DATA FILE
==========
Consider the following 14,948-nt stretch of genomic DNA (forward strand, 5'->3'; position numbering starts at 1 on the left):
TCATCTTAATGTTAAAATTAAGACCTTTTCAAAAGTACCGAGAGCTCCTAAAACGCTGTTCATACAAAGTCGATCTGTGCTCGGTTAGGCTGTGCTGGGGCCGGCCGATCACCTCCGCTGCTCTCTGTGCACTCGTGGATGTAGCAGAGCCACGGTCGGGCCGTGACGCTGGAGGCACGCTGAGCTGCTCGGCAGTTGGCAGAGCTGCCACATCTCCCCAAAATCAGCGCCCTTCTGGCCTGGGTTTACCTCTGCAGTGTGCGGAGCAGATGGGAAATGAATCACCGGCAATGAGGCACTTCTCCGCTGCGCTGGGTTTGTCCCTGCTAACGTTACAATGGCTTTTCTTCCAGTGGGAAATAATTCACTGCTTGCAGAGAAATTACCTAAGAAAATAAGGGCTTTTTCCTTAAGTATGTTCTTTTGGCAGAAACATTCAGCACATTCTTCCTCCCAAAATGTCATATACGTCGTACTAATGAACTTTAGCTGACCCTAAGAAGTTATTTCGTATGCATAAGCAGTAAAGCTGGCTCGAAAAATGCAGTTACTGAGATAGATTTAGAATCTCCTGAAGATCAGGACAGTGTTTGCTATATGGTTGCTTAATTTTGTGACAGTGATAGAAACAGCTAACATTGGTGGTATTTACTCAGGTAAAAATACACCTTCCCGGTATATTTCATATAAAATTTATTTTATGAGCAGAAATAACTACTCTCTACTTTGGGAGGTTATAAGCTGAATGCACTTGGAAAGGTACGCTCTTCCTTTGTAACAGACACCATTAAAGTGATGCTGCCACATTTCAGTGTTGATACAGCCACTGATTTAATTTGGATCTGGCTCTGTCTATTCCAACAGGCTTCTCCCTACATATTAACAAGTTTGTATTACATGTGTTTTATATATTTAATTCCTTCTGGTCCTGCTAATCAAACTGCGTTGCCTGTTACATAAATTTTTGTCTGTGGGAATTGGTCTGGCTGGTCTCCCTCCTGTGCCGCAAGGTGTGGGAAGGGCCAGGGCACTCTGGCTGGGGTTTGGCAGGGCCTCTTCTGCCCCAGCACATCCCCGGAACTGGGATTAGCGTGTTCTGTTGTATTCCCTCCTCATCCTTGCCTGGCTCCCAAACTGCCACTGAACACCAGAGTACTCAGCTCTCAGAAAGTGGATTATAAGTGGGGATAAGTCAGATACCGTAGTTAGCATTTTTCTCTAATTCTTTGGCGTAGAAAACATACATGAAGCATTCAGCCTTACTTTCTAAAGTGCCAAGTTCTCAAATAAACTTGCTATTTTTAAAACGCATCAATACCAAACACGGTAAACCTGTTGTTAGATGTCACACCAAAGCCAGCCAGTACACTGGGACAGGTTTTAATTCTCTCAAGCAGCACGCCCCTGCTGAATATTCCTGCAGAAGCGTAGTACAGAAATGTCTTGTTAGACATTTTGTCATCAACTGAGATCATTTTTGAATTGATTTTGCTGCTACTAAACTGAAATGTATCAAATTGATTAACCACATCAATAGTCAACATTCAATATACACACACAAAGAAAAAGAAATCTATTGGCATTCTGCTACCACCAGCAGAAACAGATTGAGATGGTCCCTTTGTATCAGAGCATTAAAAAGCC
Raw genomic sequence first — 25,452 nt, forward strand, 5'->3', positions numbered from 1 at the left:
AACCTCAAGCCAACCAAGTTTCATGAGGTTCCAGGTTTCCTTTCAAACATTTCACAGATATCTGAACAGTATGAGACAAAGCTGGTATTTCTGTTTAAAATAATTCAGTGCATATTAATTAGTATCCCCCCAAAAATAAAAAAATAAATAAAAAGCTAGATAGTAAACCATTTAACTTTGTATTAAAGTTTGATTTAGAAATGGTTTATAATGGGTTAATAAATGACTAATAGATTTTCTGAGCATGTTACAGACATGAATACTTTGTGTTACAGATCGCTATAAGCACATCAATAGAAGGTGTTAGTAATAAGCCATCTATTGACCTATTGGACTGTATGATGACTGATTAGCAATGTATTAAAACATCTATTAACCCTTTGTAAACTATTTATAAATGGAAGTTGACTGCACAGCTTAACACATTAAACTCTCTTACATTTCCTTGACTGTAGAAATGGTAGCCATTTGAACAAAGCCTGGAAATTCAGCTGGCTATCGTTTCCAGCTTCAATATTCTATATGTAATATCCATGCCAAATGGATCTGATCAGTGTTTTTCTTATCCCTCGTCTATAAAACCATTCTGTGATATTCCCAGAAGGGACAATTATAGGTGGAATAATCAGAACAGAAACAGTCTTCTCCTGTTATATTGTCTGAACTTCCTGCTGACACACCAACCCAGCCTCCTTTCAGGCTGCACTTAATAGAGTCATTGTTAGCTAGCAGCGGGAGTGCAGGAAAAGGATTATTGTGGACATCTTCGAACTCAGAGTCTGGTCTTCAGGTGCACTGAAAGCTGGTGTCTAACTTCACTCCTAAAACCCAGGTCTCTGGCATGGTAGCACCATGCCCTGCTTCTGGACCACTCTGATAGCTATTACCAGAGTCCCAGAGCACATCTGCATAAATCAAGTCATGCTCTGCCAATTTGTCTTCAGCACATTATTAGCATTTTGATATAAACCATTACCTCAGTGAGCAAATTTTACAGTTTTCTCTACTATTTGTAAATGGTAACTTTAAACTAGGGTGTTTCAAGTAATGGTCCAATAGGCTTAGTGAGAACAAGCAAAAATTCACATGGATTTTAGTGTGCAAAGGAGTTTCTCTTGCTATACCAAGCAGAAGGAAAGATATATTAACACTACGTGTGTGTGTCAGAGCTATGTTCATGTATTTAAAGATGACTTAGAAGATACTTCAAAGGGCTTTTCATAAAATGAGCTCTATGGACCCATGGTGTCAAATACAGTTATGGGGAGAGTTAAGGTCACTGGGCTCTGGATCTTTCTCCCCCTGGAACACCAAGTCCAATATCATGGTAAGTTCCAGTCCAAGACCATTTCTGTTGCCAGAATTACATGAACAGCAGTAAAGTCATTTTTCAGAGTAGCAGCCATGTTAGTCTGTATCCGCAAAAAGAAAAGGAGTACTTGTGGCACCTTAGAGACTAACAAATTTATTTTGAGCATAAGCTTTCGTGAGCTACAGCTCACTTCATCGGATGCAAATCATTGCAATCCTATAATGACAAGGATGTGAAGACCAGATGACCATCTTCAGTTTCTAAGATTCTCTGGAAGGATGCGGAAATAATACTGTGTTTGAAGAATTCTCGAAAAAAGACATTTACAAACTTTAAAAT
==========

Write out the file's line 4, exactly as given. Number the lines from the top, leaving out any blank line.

AACCTCAAGCCAACCAAGTTTCATGAGGTTCCAGGTTTCCTTTCAAACATTTCACAGATATCTGAACAGTATGAGACAAAGCTGGTATTTCTGTTTAAAATAATTCAGTGCATATTAATTAGTATCCCCCCAAAAATAAAAAAATAAATAAAAAGCTAGATAGTAAACCATTTAACTTTGTATTAAAGTTTGATTTAGAAATGGTTTATAATGGGTTAATAAATGACTAATAGATTTTCTGAGCATGTTACAGACATGAATACTTTGTGTTACAGATCGCTATAAGCACATCAATAGAAGGTGTTAGTAATAAGCCATCTATTGACCTATTGGACTGTATGATGACTGATTAGCAATGTATTAAAACATCTATTAACCCTTTGTAAACTATTTATAAATGGAAGTTGACTGCACAGCTTAACACATTAAACTCTCTTACATTTCCTTGACTGTAGAAATGGTAGCCATTTGAACAAAGCCTGGAAATTCAGCTGGCTATCGTTTCCAGCTTCAATATTCTATATGTAATATCCATGCCAAATGGATCTGATCAGTGTTTTTCTTATCCCTCGTCTATAAAACCATTCTGTGATATTCCCAGAAGGGACAATTATAGGTGGAATAATCAGAACAGAAACAGTCTTCTCCTGTTATATTGTCTGAACTTCCTGCTGACACACCAACCCAGCCTCCTTTCAGGCTGCACTTAATAGAGTCATTGTTAGCTAGCAGCGGGAGTGCAGGAAAAGGATTATTGTGGACATCTTCGAACTCAGAGTCTGGTCTTCAGGTGCACTGAAAGCTGGTGTCTAACTTCACTCCTAAAACCCAGGTCTCTGGCATGGTAGCACCATGCCCTGCTTCTGGACCACTCTGATAGCTATTACCAGAGTCCCAGAGCACATCTGCATAAATCAAGTCATGCTCTGCCAATTTGTCTTCAGCACATTATTAGCATTTTGATATAAACCATTACCTCAGTGAGCAAATTTTACAGTTTTCTCTACTATTTGTAAATGGTAACTTTAAACTAGGGTGTTTCAAGTAATGGTCCAATAGGCTTAGTGAGAACAAGCAAAAATTCACATGGATTTTAGTGTGCAAAGGAGTTTCTCTTGCTATACCAAGCAGAAGGAAAGATATATTAACACTACGTGTGTGTGTCAGAGCTATGTTCATGTATTTAAAGATGACTTAGAAGATACTTCAAAGGGCTTTTCATAAAATGAGCTCTATGGACCCATGGTGTCAAATACAGTTATGGGGAGAGTTAAGGTCACTGGGCTCTGGATCTTTCTCCCCCTGGAACACCAAGTCCAATATCATGGTAAGTTCCAGTCCAAGACCATTTCTGTTGCCAGAATTACATGAACAGCAGTAAAGTCATTTTTCAGAGTAGCAGCCATGTTAGTCTGTATCCGCAAAAAGAAAAGGAGTACTTGTGGCACCTTAGAGACTAACAAATTTATTTTGAGCATAAGCTTTCGTGAGCTACAGCTCACTTCATCGGATGCAAATCATTGCAATCCTATAATGACAAGGATGTGAAGACCAGATGACCATCTTCAGTTTCTAAGATTCTCTGGAAGGATGCGGAAATAATACTGTGTTTGAAGAATTCTCGAAAAAAGACATTTACAAACTTTAAAAT